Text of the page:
Lari’s housing model is based on the concepts of self-building using locally sourced materials and through teaching the community house-building skills. These allow the community to actively participate in building disaster-resilient homes and keep – and spread – the skills within the local community, rather than rely on outside help. To encourage self-reliance, HFP focuses on supplying skill and materials rather than financial aid. “The moment you start giving people a handout, that is the end of their own dignity,” Lari says. Disaster victims “are displaced, not handicapped; teach them the skills and they’ll do amazing things.”
Disaster victims are displaced, not handicapped; teach them the skills and they’ll do amazing things
- Yasmeen Lari
But to ensure total self-sufficiency, Lari believes aid should extend beyond the house and into daily existence. “There are millions in my province alone who are without any water,” Lari says. “But you give them a house, and what about other things? How are they going to survive?” To that end, HFP also provides solar panels and hand pumps to communities, both of which are paid for by the foundation, which is funded by donors and sponsors.
The foundation has also made available online in-depth tutorials on building the house. As a result, Lari’s designs have been used by other NGOs such as Madat Balochistan, a community-led organisation in the mountainous southwestern province it is named for.
Maryam Jamali, co-founder of Madat Balochistan, tells The Third Pole that her organisation has built between 250 and 300 of the houses in the five months after the floods, largely in the Gandhaka area of Jaffarabad, a district in the province’s southeast which was badly hit by the floods.
Construction of the houses has generated employment, Jamali says, as typically, local carpenters produce the panels, and skilled labourers provide advice on structural integrity and assemble them with the homeowner.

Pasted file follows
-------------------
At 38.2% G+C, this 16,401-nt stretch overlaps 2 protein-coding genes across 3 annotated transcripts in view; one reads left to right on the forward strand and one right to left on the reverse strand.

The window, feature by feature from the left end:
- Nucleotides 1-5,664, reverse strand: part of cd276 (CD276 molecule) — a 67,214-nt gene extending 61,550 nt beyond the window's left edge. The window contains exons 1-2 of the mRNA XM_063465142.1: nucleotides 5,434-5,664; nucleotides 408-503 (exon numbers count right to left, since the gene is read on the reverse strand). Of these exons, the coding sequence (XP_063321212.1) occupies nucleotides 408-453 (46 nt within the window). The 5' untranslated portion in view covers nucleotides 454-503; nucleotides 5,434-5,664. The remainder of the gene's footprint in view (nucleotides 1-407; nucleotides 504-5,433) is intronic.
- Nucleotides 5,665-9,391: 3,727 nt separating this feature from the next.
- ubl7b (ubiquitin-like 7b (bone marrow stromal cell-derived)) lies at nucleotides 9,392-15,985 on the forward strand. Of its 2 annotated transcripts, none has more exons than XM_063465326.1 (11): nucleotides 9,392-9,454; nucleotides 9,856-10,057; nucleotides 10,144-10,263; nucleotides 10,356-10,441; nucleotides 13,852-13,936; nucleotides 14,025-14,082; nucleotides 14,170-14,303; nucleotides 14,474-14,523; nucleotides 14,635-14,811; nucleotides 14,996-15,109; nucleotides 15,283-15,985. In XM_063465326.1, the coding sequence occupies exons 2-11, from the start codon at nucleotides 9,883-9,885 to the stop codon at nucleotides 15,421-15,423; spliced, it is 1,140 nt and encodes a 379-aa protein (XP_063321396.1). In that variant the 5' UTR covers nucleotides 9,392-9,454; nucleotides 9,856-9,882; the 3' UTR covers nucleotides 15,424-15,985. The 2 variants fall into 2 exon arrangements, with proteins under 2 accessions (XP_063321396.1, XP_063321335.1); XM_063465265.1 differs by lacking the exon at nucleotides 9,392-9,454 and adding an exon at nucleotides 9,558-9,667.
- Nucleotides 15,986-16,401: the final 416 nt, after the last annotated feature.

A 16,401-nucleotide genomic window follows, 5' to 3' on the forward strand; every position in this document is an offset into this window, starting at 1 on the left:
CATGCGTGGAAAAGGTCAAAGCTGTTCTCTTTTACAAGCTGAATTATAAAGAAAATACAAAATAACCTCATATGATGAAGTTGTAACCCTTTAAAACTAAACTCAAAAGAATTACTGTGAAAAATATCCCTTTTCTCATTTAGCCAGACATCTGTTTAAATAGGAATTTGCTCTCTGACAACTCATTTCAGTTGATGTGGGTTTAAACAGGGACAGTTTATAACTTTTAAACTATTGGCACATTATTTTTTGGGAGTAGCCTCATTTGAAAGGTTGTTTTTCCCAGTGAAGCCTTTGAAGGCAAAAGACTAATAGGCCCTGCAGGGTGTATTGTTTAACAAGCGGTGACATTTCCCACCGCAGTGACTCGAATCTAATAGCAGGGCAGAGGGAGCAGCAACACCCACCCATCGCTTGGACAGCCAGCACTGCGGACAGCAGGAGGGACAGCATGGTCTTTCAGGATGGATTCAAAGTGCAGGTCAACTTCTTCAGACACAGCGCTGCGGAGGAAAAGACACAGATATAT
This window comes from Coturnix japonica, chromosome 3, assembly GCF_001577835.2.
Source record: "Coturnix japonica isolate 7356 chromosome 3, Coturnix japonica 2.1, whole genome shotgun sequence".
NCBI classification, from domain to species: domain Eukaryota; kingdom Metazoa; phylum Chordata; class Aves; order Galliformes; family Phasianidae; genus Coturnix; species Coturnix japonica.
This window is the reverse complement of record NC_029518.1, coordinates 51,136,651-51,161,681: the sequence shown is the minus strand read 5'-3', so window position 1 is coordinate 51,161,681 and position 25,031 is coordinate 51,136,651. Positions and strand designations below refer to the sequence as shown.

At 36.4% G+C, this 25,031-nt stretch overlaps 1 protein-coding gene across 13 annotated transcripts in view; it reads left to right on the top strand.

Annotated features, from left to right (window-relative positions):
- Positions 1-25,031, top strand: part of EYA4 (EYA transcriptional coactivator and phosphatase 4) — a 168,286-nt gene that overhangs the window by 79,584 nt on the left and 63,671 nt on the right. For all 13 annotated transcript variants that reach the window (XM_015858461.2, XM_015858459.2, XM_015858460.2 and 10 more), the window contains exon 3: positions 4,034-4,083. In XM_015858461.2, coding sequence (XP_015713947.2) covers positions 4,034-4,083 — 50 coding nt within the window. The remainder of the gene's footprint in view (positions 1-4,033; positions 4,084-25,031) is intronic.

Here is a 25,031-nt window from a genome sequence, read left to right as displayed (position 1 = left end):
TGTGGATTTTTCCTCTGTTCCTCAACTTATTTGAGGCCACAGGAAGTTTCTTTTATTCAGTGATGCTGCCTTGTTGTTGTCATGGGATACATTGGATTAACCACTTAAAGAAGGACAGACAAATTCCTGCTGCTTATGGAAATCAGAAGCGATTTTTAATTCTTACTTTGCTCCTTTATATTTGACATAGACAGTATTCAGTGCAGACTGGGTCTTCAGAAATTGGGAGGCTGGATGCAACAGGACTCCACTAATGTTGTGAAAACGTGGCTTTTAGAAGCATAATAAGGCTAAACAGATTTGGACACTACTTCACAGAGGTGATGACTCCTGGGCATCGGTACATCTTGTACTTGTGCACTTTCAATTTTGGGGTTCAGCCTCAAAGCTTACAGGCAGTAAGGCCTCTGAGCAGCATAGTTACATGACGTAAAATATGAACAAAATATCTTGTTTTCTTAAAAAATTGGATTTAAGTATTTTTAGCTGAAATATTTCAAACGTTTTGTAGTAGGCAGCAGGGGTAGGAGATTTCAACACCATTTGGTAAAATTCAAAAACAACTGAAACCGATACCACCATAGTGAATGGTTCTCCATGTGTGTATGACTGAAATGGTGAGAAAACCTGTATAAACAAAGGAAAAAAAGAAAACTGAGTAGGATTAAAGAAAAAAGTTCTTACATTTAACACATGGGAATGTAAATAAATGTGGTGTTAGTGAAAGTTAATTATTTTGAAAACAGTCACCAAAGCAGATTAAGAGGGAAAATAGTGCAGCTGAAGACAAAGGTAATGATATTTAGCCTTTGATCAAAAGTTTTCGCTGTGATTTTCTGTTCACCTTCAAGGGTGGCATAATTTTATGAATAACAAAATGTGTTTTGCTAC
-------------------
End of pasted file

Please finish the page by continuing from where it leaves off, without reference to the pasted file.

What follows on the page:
The house design has been lauded for its versatility under different climate pressures. “Not only are they flood-proof, but also good for extreme heat – we experience 50C to 52C heat, and the frequency of heatwaves in our region has also increased,” explains Jamali. “The mud houses could withstand these temperatures, but they’d be easily annihilated by floods. With brick houses, the temperature is even higher inside, as concrete traps heat.”
Arbela, 30, a tenant farmer from the district, tells The Third Pole: “After the floods, we didn’t have any shelter. Our little kids were sitting in the open air, under the blazing September sun. At least now, our kids are safe.”
Another tenant farmer, Hakim, 50, agreed, saying: “Our families were left in the open air after the floods [destroyed our homes].” He recalls the severity of the 2022 floods. “We still had flood water in our feet when we came back from the canal bank [before these homes were constructed by Madat Balochistan],” he says. “These homes [will] keep us safe.”
Both Arbela and Hakim are landless tenant farmers who live on their landowner’s land, and are liable to eviction at any time. The ability to detach and rebuild elsewhere makes the new house design practical for their circumstances. As they are plastered to the ground with mud, uprooting the structure only takes digging the mud with a shovel, labelling the bamboo panels and reassembling them elsewhere, which Madat Balochistan has seen cases of.
Instead of lumping us all into the ‘poor, vulnerable people from Balochistan’ monolith, we need representation from each and every community
- Maryam Jamali, co-founder of Madat Balochistan
In Balochistan, the government has not put any effort into rebuilding houses so far, says Jamali, and it is NGOs that have been leading initiatives. However, she notes, these are not community-led. “Designs and decisions are forced by the NGOs [on the people] in these initiatives,” she says.
But community-based decision-making and representation are integral to ensure climate resilience, she adds. “Every community has different needs, norms and cultures – instead of lumping us all into the ‘poor, vulnerable people from Balochistan’ monolith, we need representation from each and every community and diverse solutions.”